Duane B.
.6 years ago

As quickly as job markets change now, I have to wonder how accurately past history will be in predicting future pay scales by education levels for jobs that haven't yet been invented.

Becky S.
Becky S6 years ago

No amount of education is a guarantee to ANYTHING- not a job, and certainly not a set salary. There are a lot of "educated idiots" out there whose "knowledge" is not worth the paper their degree is printed on. Then we have colleges that are watering down their curriculum and easing standards to increase GPAs and graduation rates. In the end I would have to say that a college degree (especially considering the massive amount of debt students take on) is not something young people should feel compelled to do. As long as the person has a good head on their shoulders, I would value experience over education any day of the week!

Mrs Shakespeare
Mrs Shakespeare6 years ago

Call me unrealistic and childish, bleh, maybe I am, but who cares how much you make through all that knowledge? Money comes and goes soooo easily. Hell, you could become a millionaire just by buying a random lottery ticket!! Its having knowledge, and using knowledge to help mother earth and society that matters the most.
Maybe life with all its worries and responsibilites never gives us a chance to see that tools like money and knowledge and talents etc etc are only there for us to help one another, but look at the filthy rich, why do you think many of them spend so much on charity, or even give up all their money to it?

Marie W.
Marie W6 years ago

Oh come on- for years its been- its not what you know it who you know and who you blow!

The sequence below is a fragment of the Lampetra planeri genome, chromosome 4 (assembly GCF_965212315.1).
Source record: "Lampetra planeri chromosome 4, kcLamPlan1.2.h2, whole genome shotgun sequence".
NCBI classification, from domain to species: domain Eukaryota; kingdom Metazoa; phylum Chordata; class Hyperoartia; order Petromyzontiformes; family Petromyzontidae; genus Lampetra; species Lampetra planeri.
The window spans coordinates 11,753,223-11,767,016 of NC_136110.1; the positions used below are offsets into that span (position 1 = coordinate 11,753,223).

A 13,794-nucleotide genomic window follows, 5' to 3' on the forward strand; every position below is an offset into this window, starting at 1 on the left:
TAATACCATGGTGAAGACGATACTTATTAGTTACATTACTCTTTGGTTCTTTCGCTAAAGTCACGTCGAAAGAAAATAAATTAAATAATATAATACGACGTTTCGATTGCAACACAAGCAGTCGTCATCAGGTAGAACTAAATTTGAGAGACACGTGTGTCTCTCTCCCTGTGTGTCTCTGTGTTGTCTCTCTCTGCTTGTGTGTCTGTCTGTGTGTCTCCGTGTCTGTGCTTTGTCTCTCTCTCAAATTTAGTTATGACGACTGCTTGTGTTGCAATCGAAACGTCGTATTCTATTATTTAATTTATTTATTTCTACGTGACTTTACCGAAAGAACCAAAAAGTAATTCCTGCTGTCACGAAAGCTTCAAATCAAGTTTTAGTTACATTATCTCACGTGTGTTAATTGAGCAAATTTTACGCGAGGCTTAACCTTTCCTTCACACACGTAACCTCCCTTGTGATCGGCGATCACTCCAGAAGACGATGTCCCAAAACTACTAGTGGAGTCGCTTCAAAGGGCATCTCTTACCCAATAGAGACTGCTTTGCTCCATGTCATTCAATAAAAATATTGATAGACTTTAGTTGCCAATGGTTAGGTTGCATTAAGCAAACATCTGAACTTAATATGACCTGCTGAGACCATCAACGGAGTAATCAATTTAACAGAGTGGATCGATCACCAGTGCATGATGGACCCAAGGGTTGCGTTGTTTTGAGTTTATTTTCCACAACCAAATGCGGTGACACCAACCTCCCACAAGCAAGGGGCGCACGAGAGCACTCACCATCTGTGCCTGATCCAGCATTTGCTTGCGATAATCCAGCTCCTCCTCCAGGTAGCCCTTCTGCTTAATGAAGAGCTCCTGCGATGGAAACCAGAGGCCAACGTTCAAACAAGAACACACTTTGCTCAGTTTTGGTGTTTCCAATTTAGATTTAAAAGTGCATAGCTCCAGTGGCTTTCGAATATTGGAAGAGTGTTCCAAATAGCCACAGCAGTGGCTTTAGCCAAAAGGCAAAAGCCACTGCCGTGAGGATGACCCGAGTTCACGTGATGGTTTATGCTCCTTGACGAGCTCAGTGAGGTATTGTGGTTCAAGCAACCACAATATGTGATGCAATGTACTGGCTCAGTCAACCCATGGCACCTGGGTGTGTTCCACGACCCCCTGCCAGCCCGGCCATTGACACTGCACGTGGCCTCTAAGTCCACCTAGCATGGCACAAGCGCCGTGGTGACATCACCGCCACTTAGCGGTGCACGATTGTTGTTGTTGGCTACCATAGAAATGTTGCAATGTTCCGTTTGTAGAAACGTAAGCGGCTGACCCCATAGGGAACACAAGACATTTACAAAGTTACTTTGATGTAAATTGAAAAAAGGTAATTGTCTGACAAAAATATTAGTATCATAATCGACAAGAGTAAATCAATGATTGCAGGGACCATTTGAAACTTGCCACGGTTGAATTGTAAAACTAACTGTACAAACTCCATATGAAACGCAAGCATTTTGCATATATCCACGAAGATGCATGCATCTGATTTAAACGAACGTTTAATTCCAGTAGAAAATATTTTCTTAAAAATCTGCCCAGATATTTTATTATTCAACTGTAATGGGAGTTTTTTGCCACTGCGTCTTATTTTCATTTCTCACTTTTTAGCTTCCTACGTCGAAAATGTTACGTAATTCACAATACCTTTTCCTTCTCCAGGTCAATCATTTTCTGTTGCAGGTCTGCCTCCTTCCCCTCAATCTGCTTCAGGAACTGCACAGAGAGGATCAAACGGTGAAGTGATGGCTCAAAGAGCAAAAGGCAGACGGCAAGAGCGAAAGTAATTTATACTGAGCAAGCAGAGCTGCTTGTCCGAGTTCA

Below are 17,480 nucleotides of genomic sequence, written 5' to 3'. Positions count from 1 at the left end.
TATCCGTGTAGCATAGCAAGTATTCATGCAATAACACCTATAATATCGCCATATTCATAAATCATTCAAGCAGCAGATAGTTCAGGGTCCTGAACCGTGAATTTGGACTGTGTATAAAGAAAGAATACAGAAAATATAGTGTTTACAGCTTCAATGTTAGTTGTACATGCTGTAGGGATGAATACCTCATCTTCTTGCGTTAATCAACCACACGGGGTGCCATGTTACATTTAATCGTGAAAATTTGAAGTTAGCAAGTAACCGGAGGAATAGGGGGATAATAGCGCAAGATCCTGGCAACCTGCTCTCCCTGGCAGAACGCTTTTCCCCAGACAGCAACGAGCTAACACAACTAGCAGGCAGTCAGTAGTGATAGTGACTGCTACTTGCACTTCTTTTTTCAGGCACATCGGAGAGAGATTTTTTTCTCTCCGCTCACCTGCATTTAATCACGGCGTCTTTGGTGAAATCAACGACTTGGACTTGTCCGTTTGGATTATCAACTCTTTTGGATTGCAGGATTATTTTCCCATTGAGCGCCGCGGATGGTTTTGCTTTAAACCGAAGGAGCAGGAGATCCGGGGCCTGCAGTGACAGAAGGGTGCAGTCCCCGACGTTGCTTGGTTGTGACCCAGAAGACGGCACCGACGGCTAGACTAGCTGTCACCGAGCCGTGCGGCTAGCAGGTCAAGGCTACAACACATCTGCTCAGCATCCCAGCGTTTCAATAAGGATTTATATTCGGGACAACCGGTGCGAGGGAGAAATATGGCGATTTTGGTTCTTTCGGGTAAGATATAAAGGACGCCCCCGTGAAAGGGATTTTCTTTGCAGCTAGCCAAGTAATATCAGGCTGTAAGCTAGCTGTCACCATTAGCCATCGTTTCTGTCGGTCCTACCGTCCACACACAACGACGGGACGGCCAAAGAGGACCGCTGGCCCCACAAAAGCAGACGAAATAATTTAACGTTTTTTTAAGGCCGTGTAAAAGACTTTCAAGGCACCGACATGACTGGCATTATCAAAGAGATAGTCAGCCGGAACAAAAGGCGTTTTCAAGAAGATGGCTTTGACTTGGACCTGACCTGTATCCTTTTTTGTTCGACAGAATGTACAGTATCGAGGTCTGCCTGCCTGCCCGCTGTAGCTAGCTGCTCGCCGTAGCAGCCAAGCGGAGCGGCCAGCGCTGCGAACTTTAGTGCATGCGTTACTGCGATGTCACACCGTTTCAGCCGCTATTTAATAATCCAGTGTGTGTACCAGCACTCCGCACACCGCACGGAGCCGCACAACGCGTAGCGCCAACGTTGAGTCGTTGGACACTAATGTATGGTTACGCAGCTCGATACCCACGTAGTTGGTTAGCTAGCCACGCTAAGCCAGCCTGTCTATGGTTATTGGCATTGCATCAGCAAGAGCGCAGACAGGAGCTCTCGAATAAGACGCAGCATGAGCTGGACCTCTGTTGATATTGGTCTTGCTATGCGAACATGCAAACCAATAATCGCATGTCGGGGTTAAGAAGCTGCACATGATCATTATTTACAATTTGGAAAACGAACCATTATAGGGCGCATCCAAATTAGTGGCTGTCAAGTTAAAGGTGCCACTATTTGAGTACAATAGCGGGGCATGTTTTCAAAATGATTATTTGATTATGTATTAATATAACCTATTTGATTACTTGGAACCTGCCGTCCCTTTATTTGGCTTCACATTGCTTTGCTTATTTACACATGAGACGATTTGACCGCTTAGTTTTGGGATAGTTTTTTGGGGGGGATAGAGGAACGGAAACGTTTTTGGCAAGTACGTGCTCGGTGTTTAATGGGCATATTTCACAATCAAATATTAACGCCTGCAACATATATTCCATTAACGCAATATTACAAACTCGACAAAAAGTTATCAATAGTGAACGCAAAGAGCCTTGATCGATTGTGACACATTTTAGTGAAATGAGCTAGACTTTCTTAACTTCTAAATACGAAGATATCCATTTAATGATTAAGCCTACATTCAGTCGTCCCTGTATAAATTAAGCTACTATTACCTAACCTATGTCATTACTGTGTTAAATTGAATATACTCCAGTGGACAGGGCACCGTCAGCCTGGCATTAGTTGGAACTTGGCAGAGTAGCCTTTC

Denise L.
Denise L6 years ago

I think there are no guarantees, I know people with degress that are unemployed and tradesmen making over $50 an hour

so it's important to pursue something you're passionate about

Jo Asprec
Jo Asprec6 years ago

Thanks for the information.

Cheri L.
Cheri L6 years ago

Ok I don't really get to have an opinion here because I am 60 and disabled. Having said that, I recently graduated with a BLS. I took one class a semester, paid for it by tutoring math, and took whatever interested me. Lots of math, lots of sociology, lots of psychology and Latin American studies. I started in Electrical Engineering but when I found that I would not be able to keep my job I switched to learning for the sake of learning. Do to the lack of degree goal I only took one class I didn't love and dropped it mid-semester in order to avoid potential jail time for throttling the professor.

If I were to give anyone advice, it would be do what interests you and makes you happy. Money is just pieces of paper and you will never have enough stuff to make you happy. Follow your passion and you will be great at whatever you do. Me, I am a great math tutor; I do it because I love helping people get on with their education. The more math you take the more of your brain you get to keep later in life. I also have found that the self satisfaction people get from mastering math allows them to do anything from that point on.